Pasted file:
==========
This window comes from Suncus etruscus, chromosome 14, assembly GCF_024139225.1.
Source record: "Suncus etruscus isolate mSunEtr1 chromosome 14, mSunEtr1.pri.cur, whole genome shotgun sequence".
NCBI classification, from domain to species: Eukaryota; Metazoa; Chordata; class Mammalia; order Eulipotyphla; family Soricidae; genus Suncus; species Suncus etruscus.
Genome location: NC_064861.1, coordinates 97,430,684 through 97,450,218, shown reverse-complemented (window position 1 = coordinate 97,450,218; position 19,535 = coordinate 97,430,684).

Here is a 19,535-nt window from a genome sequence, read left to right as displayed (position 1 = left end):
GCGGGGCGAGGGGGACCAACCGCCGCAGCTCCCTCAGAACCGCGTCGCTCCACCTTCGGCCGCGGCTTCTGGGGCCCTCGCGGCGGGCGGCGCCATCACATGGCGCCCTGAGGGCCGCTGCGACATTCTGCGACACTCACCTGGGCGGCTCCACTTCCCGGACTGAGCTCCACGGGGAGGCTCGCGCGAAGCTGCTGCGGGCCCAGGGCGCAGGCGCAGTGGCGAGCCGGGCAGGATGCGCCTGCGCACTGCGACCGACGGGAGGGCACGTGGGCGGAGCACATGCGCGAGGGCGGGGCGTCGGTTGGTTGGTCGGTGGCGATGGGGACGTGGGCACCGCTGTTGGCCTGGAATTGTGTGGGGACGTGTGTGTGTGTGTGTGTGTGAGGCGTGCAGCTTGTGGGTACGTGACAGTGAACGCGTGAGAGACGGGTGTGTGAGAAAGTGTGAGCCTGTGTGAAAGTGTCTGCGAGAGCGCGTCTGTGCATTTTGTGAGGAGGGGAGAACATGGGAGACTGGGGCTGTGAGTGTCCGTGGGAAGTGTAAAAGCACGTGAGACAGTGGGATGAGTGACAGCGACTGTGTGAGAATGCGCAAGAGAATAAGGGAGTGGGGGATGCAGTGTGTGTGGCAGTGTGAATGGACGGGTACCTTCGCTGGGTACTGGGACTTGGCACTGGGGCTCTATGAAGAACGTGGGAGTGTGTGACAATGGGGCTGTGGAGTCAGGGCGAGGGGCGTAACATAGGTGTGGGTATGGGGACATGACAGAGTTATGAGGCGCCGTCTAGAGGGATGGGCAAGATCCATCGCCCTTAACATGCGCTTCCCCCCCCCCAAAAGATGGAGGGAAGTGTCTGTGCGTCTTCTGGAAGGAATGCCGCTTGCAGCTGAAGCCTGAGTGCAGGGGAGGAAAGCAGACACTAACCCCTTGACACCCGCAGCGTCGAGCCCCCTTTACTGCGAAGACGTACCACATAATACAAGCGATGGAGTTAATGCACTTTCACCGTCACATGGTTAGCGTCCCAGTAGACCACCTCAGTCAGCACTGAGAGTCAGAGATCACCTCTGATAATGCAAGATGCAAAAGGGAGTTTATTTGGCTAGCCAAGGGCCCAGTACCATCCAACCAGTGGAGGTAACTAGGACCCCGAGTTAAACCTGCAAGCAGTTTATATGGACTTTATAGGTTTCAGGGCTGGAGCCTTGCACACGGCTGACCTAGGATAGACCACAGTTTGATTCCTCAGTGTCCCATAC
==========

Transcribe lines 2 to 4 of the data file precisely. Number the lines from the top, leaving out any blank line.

Source record: "Suncus etruscus isolate mSunEtr1 chromosome 14, mSunEtr1.pri.cur, whole genome shotgun sequence".
NCBI classification, from domain to species: Eukaryota; Metazoa; Chordata; class Mammalia; order Eulipotyphla; family Soricidae; genus Suncus; species Suncus etruscus.
Genome location: NC_064861.1, coordinates 97,430,684 through 97,450,218, shown reverse-complemented (window position 1 = coordinate 97,450,218; position 19,535 = coordinate 97,430,684).